The potential of enhancing methane production from rice straw, through AcoD with sewage sludge, was investigated both for untreated and pre-treated rice straw. BMP tests were carried out to determine the biogas yield for rice straw and sewage sludge as single substrates and mixed at different rations of sewage sludge: rice straw (SS:RS) of 40:60, 30:70, 20:80, 10:90. The tests were designed using response surface methodology (RSM) for different solids loadings (between 16% and 40% (W/W)), C/N ratios (between 15 and 42) and different concentrations of NaOH pre-treatment. The results showed that AcoD of rice straw with sewage sludge had a synergistic effect on methane yield, where the AcoD of SS:RS at 20:80 was 164% and 130% higher compared to the single substrates rice straw and sewage sludge, respectively. This enhanced yield is most likely achieved by improving the feedstock’s C/N content and nutrients’ availability in the digester. The highest biogas yield of 264 mL/gVS was achieved for C/N of 26. The RSM analysis showed that the optimum pre-treatment conditions of rice straw is using 3.6% NaOH at 121ᵒC for 30 minutes; under these conditions the maximum biogas yield of 305 mL/gVS can be achieved.

The second phase of this study evaluated the effect of AcoD of sewage sludge with rice straw (untreated and pre-treated) under semi-continuous conditions. These tests investigated the effect of organic loading rates (OLRs) on biogas yield using different types of inoculum, i.e. inoculum collected from a mesophilic anaerobic digester at a WWTP and inoculums acclimated to mixed feedstock at three different rations of SS:RS 100:0, 40:60 and 20:80. The results showed the reactors that started-up using inoculum acclimated to a feedstock of sewage sludge: rice straw at 20:80 elicited the highest biogas production throughout this phase of the experiments.

Also, it was observed that all semi-continuously fed anaerobic digestion reactors that received pre-treated rice straw had higher biogas yield than those receiving untreated rice straw. Combined pre-treatment (2% NaOH and Viscamyl) showed the highest biogas yield of 418 mL/gVS (73% CH4), compared with the yield from the semi-continuous reactors receiving untreated rice straw (250 mL/gVS, 66% CH4). The results indicated the optimum OLR for semi-continuous digestion at 1.26 kgVS/m3.d. The performance of the AcoD reactors were assessed in terms of how much was removed (53% of TS, 55% of VS, and 60% of tCOD).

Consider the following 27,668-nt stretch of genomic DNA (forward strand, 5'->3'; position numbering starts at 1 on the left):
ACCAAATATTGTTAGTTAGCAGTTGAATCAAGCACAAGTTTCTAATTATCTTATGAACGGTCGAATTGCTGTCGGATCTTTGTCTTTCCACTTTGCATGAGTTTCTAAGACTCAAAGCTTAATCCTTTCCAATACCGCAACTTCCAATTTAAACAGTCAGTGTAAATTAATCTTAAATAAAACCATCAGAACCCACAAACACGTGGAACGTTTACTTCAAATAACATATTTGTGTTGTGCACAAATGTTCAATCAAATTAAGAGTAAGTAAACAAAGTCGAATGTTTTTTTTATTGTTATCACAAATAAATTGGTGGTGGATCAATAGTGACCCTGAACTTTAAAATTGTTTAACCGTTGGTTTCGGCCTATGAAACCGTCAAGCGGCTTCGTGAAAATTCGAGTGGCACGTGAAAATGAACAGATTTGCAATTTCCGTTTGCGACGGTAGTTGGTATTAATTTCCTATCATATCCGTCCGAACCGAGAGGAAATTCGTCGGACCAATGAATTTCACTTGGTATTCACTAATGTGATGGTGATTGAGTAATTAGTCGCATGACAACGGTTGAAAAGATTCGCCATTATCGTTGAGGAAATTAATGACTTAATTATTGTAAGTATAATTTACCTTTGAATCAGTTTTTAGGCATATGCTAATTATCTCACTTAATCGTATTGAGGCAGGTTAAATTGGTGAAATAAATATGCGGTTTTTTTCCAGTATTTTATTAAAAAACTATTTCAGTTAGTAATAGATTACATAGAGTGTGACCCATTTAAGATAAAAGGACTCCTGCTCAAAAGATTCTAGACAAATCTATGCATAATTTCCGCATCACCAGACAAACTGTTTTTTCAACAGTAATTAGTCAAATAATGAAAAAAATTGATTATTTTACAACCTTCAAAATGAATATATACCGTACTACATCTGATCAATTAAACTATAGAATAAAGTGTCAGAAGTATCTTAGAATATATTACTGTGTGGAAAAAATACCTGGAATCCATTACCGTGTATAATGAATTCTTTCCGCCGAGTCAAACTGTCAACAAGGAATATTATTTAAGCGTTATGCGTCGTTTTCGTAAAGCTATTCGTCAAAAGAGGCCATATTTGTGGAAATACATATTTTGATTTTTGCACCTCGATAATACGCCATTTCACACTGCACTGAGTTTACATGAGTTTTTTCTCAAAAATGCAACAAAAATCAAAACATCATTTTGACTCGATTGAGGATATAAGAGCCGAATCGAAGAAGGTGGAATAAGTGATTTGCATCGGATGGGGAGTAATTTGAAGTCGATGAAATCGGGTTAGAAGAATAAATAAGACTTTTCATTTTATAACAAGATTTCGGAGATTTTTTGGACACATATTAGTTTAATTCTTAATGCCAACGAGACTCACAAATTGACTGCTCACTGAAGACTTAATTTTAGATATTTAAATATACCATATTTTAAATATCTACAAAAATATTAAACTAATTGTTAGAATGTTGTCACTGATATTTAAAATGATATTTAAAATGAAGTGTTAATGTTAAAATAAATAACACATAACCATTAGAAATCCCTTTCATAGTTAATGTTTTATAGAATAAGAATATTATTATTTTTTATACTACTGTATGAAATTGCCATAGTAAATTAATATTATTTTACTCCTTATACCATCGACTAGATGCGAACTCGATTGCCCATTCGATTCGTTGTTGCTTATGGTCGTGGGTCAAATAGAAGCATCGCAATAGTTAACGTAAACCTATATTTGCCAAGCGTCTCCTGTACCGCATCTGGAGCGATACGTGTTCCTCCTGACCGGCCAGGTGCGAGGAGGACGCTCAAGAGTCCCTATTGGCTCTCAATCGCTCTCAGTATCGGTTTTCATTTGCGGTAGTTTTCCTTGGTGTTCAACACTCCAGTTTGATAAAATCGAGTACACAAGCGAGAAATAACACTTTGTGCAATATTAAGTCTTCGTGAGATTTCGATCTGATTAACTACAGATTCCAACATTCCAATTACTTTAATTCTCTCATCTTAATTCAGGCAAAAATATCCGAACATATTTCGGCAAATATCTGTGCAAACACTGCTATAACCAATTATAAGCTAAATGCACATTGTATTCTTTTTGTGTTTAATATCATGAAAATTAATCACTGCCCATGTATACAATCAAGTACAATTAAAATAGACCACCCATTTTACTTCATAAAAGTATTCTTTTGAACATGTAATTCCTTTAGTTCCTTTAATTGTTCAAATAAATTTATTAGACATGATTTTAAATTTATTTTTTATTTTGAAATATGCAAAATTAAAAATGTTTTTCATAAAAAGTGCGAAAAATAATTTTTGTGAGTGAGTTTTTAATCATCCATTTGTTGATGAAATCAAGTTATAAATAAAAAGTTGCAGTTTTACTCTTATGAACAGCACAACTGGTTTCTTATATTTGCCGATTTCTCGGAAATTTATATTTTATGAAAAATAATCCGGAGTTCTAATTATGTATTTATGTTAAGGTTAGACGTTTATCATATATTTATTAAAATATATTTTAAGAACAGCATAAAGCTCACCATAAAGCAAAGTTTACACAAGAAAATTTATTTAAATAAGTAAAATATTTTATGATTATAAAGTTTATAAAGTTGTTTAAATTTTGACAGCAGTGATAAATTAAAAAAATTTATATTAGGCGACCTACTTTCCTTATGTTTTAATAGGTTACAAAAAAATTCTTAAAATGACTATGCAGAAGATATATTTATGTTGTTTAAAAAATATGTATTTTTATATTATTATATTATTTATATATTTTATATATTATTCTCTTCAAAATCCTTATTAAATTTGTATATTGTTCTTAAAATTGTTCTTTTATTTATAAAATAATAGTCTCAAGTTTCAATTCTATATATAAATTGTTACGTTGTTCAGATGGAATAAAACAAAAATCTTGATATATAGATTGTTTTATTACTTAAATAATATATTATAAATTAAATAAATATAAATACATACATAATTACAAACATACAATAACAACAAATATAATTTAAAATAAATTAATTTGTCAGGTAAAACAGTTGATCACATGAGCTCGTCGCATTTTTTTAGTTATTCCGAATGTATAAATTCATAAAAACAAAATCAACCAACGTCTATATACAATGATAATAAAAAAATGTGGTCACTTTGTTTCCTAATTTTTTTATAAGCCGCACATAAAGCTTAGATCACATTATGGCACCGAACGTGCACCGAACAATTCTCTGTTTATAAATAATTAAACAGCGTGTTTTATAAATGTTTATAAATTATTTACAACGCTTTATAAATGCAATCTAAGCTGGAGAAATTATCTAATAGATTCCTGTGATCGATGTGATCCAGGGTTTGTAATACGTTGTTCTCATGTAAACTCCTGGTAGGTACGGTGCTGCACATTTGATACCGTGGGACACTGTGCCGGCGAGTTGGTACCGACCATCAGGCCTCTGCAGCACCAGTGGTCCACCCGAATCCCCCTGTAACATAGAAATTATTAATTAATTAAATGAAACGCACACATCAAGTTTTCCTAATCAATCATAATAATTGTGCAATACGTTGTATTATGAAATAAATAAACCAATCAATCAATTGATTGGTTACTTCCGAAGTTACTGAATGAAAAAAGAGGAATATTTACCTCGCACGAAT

In addition, to assess the effect of pre-treatment on the composition of the digestate, the digestates collected daily from the semi-continous AcoD rectors were characterised in terms of lignocelulosic main fractions (cellulose, hemicellulose, lignin and water soluble). It was observed that cellulose was converted into hemicelluloses and hot water soluble. The results provided more hot water soluble to the digestate. The relationship between biogas production and the amount of hot water soluble was one where increasing the amount of these solubles led to enhanced biogas production. The proportion of cellulose was degraded better than lignin, hence a higher proportion of lignin presented in the digestate. The percentage of lignin in the feedstock (18-23%) and the digestate (22-24%) cannot be degraded.
Degree Doctor of Philosophy (PhD)
Institution RMIT University
School, Department or Centre Engineering
Subjects Water Quality Engineering
Renewable Power and Energy Systems Engineering (excl. Solar Cells)
Environmental Engineering not elsewhere classified
Keyword(s) Rice straw
Sewage sludge
AcoD
alkali pre-treatment
Enzyme pre-treatment